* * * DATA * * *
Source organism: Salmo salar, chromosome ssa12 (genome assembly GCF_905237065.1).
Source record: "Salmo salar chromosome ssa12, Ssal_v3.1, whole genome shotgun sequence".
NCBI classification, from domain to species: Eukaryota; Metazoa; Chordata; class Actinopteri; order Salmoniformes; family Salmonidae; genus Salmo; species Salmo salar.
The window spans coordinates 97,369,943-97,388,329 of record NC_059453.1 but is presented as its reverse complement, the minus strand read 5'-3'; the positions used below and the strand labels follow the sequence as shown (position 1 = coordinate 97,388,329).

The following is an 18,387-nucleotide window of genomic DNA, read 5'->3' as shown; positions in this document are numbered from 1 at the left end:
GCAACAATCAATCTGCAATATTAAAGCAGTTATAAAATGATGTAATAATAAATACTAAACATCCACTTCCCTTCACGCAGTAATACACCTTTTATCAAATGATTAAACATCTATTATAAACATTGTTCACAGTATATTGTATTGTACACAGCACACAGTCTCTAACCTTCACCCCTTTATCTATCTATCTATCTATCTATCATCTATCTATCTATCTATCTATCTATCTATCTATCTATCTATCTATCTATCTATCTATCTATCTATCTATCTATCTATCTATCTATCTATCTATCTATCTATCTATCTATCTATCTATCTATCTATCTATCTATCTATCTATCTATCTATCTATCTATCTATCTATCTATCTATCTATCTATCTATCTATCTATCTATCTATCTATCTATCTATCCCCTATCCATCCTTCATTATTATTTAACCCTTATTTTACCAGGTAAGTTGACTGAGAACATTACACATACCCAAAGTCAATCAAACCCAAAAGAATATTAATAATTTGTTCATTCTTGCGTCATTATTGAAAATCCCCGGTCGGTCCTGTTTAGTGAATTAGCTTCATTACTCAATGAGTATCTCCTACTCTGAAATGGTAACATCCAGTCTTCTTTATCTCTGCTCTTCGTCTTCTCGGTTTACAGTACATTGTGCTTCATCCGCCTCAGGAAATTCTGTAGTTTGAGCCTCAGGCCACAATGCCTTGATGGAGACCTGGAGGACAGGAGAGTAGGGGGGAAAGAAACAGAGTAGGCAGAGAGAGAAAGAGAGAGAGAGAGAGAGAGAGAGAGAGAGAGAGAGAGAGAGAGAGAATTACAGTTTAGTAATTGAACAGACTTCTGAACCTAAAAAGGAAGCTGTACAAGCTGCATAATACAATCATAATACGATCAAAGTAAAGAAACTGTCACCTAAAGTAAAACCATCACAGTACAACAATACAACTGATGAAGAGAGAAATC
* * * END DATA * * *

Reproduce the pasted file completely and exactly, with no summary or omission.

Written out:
Source organism: Salmo salar, chromosome ssa12 (genome assembly GCF_905237065.1).
Source record: "Salmo salar chromosome ssa12, Ssal_v3.1, whole genome shotgun sequence".
NCBI classification, from domain to species: Eukaryota; Metazoa; Chordata; class Actinopteri; order Salmoniformes; family Salmonidae; genus Salmo; species Salmo salar.
The window spans coordinates 97,369,943-97,388,329 of record NC_059453.1 but is presented as its reverse complement, the minus strand read 5'-3'; the positions used below and the strand labels follow the sequence as shown (position 1 = coordinate 97,388,329).

The following is an 18,387-nucleotide window of genomic DNA, read 5'->3' as shown; positions in this document are numbered from 1 at the left end:
GCAACAATCAATCTGCAATATTAAAGCAGTTATAAAATGATGTAATAATAAATACTAAACATCCACTTCCCTTCACGCAGTAATACACCTTTTATCAAATGATTAAACATCTATTATAAACATTGTTCACAGTATATTGTATTGTACACAGCACACAGTCTCTAACCTTCACCCCTTTATCTATCTATCTATCTATCTATCATCTATCTATCTATCTATCTATCTATCTATCTATCTATCTATCTATCTATCTATCTATCTATCTATCTATCTATCTATCTATCTATCTATCTATCTATCTATCTATCTATCTATCTATCTATCTATCTATCTATCTATCTATCTATCTATCTATCTATCTATCTATCTATCTATCTATCTATCTATCTATCTATCTATCTATCTATCTATCTATCCCCTATCCATCCTTCATTATTATTTAACCCTTATTTTACCAGGTAAGTTGACTGAGAACATTACACATACCCAAAGTCAATCAAACCCAAAAGAATATTAATAATTTGTTCATTCTTGCGTCATTATTGAAAATCCCCGGTCGGTCCTGTTTAGTGAATTAGCTTCATTACTCAATGAGTATCTCCTACTCTGAAATGGTAACATCCAGTCTTCTTTATCTCTGCTCTTCGTCTTCTCGGTTTACAGTACATTGTGCTTCATCCGCCTCAGGAAATTCTGTAGTTTGAGCCTCAGGCCACAATGCCTTGATGGAGACCTGGAGGACAGGAGAGTAGGGGGGAAAGAAACAGAGTAGGCAGAGAGAGAAAGAGAGAGAGAGAGAGAGAGAGAGAGAGAGAGAGAGAGAGAGAGAGAATTACAGTTTAGTAATTGAACAGACTTCTGAACCTAAAAAGGAAGCTGTACAAGCTGCATAATACAATCATAATACGATCAAAGTAAAGAAACTGTCACCTAAAGTAAAACCATCACAGTACAACAATACAACTGATGAAGAGAGAAATC